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What is Hindu advocacy and activism

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The United Nations’ Universal Declaration of Human Rights guarantees us the right to life, citizenship, property, freedom of movement, constitutional freedoms of thought, expression, religion and peaceful assembly. The foundations of the global human rights movement involve resistance to colonialism, imperialism, slavery, racism, segregation, patriarchy, and oppression of indigenous peoples.

Hindus are up against much these days. Radical Islam, missionaries, a fraudulent academia, secularism, misappropriation and Hinduphobic politicians all seem to want to see an end to Hinduism. They seek to destroy the last remaining, ancient non-Abrahamic tradition left on the planet. Isn’t it time we start to organize and start to advocate and promote Hinduism in a positive way? Isn’t it time we start to become active in defending ourselves and dharma itself? What are some things we can do? How would we define Hindu advocacy and activism, and what would that look like?

It is time we stand up and defend pro-Hindu causes and policies. It’s time we stand up and speak for those Hindus who won’t or can’t speak for themselves due to fear of public ridicule and backlash, discrimination, job loss, the destruction of temples, assault and death. It’s time we stand up and state our clarity of purpose which involves empowerment, respect, free speech, equality and diversity. It’s time we stand up and speak for our universal Hindu community and for Hindus worldwide. Our views, needs and opinions must be heard in the public square.

We must begin and continue to promote and support our interests and causes. We must find our own voices and help other Hindus, silenced by injustices and bigotry, to find theirs. We must advocate for ourselves and against marginalization and systematic Hinduphobia, racism and xenophobia. We must promote social justice, social inclusion and human rights for ourselves and others who are diminished by Christian and Muslim majorities, as well as by Indian secularism.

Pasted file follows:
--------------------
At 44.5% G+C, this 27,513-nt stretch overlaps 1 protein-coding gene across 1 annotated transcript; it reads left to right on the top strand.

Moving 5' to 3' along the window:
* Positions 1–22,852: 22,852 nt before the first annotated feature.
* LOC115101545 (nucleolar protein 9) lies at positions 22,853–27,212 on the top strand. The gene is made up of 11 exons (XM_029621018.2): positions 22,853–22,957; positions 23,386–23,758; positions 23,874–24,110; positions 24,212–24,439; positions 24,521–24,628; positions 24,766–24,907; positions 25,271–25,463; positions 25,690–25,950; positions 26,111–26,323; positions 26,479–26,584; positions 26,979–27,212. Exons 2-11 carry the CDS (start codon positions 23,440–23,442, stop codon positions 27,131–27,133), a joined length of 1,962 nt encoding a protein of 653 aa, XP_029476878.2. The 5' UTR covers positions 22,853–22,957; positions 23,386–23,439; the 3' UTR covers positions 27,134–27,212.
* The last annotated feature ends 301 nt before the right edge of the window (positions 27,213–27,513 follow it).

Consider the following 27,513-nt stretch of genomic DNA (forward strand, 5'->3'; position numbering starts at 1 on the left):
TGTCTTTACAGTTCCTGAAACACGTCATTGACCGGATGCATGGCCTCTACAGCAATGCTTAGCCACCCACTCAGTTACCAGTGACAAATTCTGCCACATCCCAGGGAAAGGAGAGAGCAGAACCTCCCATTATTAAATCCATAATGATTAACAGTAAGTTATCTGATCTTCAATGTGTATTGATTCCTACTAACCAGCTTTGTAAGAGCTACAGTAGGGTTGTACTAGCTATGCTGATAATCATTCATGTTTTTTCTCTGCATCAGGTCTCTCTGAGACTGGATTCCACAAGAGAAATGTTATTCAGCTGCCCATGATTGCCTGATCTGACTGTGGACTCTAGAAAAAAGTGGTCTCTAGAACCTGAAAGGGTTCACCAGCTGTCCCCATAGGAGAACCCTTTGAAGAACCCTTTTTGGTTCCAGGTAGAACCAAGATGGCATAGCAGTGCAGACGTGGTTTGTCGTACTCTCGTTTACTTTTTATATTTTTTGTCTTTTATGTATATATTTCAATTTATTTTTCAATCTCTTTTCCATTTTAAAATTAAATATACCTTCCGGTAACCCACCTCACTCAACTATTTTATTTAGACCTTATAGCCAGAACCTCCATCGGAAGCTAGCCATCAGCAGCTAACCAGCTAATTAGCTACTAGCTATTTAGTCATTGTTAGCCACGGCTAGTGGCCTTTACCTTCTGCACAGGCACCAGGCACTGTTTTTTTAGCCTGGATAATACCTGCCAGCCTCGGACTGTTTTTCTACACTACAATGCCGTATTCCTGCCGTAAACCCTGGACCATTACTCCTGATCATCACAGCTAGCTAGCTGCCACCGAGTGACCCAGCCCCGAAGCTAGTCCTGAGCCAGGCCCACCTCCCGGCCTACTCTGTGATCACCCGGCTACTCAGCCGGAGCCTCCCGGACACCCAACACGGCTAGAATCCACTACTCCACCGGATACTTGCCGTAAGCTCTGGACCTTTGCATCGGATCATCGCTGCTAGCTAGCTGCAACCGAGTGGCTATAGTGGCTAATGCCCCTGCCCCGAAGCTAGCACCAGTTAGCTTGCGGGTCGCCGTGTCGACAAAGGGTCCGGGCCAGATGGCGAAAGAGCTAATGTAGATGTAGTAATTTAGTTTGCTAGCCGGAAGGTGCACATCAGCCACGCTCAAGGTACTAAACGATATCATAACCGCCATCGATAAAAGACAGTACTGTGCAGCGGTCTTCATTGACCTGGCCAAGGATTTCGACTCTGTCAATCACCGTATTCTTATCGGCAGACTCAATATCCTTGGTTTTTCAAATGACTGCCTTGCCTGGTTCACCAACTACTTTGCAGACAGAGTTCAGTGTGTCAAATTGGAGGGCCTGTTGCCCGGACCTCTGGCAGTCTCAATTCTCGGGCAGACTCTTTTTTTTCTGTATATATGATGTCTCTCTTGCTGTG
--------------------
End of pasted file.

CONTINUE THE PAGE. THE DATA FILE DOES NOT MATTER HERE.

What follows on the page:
This should all be done in the most pragmatic, intelligent, direct and empowering ways possible. This especially relates to indegenous and/or Indian Hindus, but all Hindus of the world must come together with plans of advocacy which identify our needs for political support. We must raise awareness in our communities and around the world. It’s time we all do our part in speaking truth to power and opposing injustice, discrimination and disempowerment.

We must also always be willing to listen and learn. We have to be ready for open discussion with both different and like-minded people. We must seek out alliances with other individuals and groups who share our values. We must maintain deliberate focus on short-term and long-term goals. We must be open to various ways to share our message. We must become aware of opposing positions and be able to counter and refute them. We must be able to counter misconceptions and fallacies regarding our Dharma, it’s culture, practices and ideologies.

We can begin by establishing our objectives in a clear and concise manner, basing them on our own diligent research. We can start forming relationships with each other, with various Hindu groups and other groups who are striving for civil rights and social justice.

Our long and short-term strategies must include a great measure of communications including but not limited to the use of music, art, digital tools, blogs, Email marketing and social media platforms. We must also have regular contact with politicians, legislators and media outlets. Along with this comes the ability to use data and statistics to our advantage.

We must become intellectual warriors and educate the ignorant. Hinduism is a religion, culture, philosophy and way of life most people in the world do not understand. This has resulted in false, negative and detrimental stereotypes and false narratives. People fear what they don’t understand. They come to hate what they fear and destroy what they hate. Trying to explain Hinduism to non-Hindus can be like a professor of mathematics trying to explain differential calculus to a first grader, so we have to learn to explain it with some measure of simplicity, clarity and eloquence.